On a recent evening, the Montclair High School's atrium was packed with about 200 parents. They were there to learn more about something their kids already know a lot about: teens and marijuana.
National statistics show that teen marijuana use is on the upswing, hitting a 30-year high last year while—at the same time—alcohol and other drug use is declining. In the last 15 years, marijuana’s potency has increased by 175%. Some 60 percent of teens in rehab are there for reasons related to marijuana. Data shows that one in 15 high school seniors get high every day. Of those frequent smokers, one quarter to one half will become addicted.
Montclair High School hosted this event against the backdrop of these alarming facts. The panel included Jasmin McCloud, Substance Abuse Counselor at COPE Counseling Center in Montclair, Andrew Evangelista, Student Assistance Counselor at MHS, Detective Sean DePoe of the Montclair Police Department, Officer Kim Nelson, police officer based at the MHS, the parents of a 2011 MHS graduate, and a 17-year-old former MHS student.
McCloud began the session by speaking about the dangers of the drug, the fact that it is addictive, and leads to depression and anxiety, and the loss of motivation and interest in school. She said that marijuana is by far the most common drug she treats: 80% of the teenagers she sees have an abuse problem with marijuana, well above alcohol, pills, or anything else.
She cautioned that marijuana use should not be taken lightly. The younger students start, the more likely they are to become addicted. Most users begin smoking between age 12 and 15, so parents need to be vigilant a lot earlier than many realize. By the time they get to the high school, they have almost certainly been exposed to the drug.
Evangelista spoke about how MHS responds when a teacher files a report when they believe a student is in class under the influence. It is considered a medical emergency, and the student is sent to the nurse, while an administrator calls the parents. The child is required to go be drug tested and if positive, receive out patient counseling and continue to be drug tested.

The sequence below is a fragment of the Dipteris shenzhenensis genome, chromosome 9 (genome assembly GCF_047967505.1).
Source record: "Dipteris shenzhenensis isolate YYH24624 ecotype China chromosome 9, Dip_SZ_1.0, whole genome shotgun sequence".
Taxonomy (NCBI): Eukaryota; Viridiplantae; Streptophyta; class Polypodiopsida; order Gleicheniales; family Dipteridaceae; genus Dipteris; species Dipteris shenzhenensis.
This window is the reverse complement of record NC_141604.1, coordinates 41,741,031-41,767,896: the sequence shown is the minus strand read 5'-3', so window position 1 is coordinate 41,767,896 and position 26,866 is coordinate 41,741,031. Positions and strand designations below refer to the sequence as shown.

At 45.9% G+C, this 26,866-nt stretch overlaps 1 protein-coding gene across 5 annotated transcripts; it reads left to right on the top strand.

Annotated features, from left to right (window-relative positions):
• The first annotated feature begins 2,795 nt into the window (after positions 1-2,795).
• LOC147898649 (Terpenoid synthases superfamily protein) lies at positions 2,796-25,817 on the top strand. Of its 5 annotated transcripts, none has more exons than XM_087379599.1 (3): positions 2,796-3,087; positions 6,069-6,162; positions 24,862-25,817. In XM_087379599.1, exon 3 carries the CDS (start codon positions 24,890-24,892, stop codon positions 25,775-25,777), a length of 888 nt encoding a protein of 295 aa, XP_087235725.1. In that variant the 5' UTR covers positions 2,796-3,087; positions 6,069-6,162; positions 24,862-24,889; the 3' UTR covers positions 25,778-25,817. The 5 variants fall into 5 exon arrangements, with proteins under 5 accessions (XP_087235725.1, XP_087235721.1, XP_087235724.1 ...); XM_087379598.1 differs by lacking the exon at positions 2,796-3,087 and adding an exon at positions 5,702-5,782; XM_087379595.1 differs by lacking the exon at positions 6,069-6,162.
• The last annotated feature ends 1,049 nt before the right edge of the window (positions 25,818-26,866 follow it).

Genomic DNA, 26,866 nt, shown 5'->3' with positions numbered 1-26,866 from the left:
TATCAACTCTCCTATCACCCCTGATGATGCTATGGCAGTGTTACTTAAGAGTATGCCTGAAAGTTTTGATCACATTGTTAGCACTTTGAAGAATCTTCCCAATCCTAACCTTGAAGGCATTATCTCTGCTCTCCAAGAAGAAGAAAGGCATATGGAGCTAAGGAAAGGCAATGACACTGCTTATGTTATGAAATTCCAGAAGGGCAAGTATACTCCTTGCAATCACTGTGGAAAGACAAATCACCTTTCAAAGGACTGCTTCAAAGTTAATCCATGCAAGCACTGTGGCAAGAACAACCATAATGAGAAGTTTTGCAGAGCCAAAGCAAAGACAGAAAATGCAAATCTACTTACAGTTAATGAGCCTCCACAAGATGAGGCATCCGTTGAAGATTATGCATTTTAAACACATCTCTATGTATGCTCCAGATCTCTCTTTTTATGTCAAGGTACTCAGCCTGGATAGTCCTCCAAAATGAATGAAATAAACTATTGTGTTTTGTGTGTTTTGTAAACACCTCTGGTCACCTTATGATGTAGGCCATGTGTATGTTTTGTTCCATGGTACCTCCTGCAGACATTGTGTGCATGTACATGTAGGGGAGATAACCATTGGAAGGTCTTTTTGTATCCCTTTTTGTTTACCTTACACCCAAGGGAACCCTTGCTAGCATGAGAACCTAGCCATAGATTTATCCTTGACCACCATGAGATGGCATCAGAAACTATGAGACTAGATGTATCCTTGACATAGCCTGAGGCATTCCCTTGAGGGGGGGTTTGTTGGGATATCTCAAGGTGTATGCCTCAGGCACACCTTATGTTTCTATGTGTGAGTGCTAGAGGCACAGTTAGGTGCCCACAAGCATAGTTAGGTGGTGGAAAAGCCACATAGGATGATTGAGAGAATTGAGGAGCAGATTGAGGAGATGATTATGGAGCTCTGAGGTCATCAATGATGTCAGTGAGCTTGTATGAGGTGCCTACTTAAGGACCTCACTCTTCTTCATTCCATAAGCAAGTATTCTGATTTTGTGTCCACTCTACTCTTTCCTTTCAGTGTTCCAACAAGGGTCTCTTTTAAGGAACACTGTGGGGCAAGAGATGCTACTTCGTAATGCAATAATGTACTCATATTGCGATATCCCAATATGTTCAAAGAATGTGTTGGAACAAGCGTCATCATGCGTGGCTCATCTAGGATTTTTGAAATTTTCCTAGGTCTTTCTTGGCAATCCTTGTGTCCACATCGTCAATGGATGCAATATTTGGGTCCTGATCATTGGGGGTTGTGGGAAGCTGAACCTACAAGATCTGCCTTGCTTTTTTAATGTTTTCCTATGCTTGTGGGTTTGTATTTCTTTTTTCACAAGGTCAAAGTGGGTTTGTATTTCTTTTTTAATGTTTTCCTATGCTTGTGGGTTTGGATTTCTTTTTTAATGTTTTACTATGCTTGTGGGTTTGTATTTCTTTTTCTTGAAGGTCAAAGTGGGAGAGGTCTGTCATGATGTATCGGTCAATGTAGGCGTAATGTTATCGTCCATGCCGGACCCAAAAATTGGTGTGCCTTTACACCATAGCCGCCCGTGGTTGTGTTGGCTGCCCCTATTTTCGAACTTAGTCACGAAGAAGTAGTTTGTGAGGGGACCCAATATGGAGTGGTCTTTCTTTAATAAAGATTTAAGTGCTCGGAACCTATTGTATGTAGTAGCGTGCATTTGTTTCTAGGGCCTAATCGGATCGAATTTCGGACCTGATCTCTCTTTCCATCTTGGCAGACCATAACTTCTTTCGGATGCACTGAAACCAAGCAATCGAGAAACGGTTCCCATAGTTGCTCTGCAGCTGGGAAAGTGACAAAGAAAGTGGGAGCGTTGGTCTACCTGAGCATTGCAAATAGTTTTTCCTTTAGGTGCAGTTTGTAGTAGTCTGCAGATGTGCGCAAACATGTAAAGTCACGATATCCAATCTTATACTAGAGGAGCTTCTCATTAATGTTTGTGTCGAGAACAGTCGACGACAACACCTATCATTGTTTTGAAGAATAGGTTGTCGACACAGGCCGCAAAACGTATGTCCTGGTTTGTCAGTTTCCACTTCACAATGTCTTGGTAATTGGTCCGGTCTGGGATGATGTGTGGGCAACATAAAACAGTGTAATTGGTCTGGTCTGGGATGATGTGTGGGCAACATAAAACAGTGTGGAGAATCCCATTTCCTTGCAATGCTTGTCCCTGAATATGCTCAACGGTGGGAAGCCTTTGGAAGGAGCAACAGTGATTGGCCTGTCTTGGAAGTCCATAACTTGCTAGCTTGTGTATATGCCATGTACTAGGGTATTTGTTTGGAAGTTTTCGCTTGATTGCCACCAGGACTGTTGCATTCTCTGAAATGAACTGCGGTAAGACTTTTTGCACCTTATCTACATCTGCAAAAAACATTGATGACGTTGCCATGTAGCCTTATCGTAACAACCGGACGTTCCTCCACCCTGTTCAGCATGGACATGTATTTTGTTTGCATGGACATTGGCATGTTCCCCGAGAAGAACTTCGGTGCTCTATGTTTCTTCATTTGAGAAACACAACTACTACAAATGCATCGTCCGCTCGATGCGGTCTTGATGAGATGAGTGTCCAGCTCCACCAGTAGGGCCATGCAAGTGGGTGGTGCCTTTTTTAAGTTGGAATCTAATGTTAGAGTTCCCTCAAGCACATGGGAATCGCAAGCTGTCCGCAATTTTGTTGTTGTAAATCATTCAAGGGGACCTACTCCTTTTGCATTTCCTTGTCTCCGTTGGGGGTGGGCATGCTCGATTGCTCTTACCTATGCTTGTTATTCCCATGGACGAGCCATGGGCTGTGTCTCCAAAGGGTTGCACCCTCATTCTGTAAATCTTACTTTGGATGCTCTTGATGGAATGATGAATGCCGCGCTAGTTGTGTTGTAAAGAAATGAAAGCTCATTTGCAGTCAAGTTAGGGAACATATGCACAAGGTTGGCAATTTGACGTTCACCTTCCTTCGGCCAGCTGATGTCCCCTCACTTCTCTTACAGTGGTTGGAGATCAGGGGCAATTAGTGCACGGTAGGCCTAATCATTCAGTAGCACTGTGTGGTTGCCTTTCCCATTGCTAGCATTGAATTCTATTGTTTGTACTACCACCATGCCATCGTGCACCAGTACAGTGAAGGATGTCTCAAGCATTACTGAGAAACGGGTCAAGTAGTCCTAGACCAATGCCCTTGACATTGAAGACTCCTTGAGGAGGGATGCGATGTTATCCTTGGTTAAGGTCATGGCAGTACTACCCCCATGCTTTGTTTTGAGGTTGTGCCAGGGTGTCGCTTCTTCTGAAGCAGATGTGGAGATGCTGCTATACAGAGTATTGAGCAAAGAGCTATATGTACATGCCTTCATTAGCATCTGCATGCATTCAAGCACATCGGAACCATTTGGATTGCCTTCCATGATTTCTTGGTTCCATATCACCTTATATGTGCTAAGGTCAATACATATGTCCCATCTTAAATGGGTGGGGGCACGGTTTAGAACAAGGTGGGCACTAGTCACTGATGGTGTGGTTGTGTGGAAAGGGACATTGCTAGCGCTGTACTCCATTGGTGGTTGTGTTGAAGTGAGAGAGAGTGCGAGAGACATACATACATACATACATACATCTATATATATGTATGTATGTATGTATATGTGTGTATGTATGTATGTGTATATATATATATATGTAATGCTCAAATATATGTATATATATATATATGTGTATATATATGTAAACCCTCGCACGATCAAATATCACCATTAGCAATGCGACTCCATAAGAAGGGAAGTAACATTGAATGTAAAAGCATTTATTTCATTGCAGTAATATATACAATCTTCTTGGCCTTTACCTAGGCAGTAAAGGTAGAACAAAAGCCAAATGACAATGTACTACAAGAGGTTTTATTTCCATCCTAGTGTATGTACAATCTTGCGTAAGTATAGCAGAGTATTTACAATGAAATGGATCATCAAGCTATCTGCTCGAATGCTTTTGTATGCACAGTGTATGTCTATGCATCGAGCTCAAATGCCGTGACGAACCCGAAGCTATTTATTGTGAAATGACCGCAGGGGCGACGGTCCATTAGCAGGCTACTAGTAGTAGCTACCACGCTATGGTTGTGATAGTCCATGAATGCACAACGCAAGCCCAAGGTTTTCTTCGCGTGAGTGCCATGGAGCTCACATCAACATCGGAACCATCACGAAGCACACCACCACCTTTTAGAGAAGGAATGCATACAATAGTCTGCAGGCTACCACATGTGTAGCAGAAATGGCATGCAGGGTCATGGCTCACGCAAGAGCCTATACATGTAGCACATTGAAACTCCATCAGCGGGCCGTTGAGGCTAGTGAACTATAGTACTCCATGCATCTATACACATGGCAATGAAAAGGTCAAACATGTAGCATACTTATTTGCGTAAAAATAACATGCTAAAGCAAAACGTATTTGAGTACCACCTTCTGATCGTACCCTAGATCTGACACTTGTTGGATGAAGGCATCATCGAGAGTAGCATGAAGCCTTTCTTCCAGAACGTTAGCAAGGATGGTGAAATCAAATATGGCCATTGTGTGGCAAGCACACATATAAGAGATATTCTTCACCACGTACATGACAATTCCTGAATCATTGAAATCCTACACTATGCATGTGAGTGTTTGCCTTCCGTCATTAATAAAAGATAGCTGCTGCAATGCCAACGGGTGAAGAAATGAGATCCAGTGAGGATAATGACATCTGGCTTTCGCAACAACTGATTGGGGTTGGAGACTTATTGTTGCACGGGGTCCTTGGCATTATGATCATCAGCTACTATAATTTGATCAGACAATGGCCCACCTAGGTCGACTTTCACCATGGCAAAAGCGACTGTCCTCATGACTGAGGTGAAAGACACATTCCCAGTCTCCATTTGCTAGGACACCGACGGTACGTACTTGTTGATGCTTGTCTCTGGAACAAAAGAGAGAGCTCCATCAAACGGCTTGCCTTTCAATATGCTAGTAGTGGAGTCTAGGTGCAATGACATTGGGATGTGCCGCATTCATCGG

Nelson spoke about her role at MHS. She will not charge students who are under the influence, only if they are in possession of drugs. In that situation, she is required to arrest them, handcuff them, and take them to the police station in a police car. She said she makes about five arrests a year.
The most powerful speakers came last. The father of a young man who graduated from MHS last year spoke emotionally about how his son became enmeshed in marijuana and how his relationship with his family, and eventually his life, unraveled. Despite being an outstanding student and a varsity athlete, marijuana gradually overtook his life, and with much anguish the family took the step of having him leave home for rehab for four months.
Upon his return to Montclair, in April of his senior year, the lure of his friends were too much for him to resist, and he relapsed several times before having to get away again before leaving for college, where he is able to live in a drug-free environment. And, happily, he's doing well now.
This dad spoke of how confused and lost he felt when his concerns were minimized by the notion that “it’s just pot," and not a serious drug. They didn’t know for a long time that their son was addicted.
His mother also spoke and focused on how it took the family awhile to grasp the seriousness of their son’s addiction. One therapist even told them it was “normal” behavior. Their son was able to maintain decent grades and his sports participation, but his parents knew in their hearts, he was not okay. Looking back, they realize they were in denial, hoping that he was just being a teenager, that it was a phase, not realizing how addictive and destructive marijuana can be.
The final speaker was a 17-year-old former MHS student, who told his story. He experimented with marijuana with friends in 8th grade, gradually increasing his use through 9th grade, cutting classes, his grades falling, losing interest in everything else. Even though his family was aware of his use, they were unable to stop him. All his friends got high every day; it was what they did. He followed the addict’s path of stealing money from family, friends, tip jars. After lying, being depressed, and eventually dropping out of school in the winter of his sophomore year, he hit bottom. Finally, in June of that year, he entered in-patient rehab, stayed for a month, and was able to return home and start over. Now he is doing well in boarding school, but life back at MHS is not an option.
After the presentations, the panelists answered questions from the audience for a good 45 minutes. The evening had to end with many parents still holding their hands in the air. TV34 recorded the speakers and the event can be seen at http://cvp.telvue.com/player?id=T01411&video=54624.